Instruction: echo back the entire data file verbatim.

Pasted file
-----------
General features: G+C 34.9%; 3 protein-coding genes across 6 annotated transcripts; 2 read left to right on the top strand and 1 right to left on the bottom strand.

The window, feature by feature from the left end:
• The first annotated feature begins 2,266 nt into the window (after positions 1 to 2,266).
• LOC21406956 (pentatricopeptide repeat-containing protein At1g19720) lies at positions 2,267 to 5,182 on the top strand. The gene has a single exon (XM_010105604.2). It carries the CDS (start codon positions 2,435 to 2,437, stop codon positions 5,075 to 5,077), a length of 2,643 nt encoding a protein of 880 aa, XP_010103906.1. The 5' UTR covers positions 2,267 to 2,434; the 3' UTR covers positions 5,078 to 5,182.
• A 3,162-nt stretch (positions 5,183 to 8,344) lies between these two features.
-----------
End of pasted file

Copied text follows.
General features: G+C 34.9%; 3 protein-coding genes across 6 annotated transcripts; 2 read left to right on the top strand and 1 right to left on the bottom strand.

The window, feature by feature from the left end:
• The first annotated feature begins 2,266 nt into the window (after positions 1 to 2,266).
• LOC21406956 (pentatricopeptide repeat-containing protein At1g19720) lies at positions 2,267 to 5,182 on the top strand. The gene has a single exon (XM_010105604.2). It carries the CDS (start codon positions 2,435 to 2,437, stop codon positions 5,075 to 5,077), a length of 2,643 nt encoding a protein of 880 aa, XP_010103906.1. The 5' UTR covers positions 2,267 to 2,434; the 3' UTR covers positions 5,078 to 5,182.
• A 3,162-nt stretch (positions 5,183 to 8,344) lies between these two features.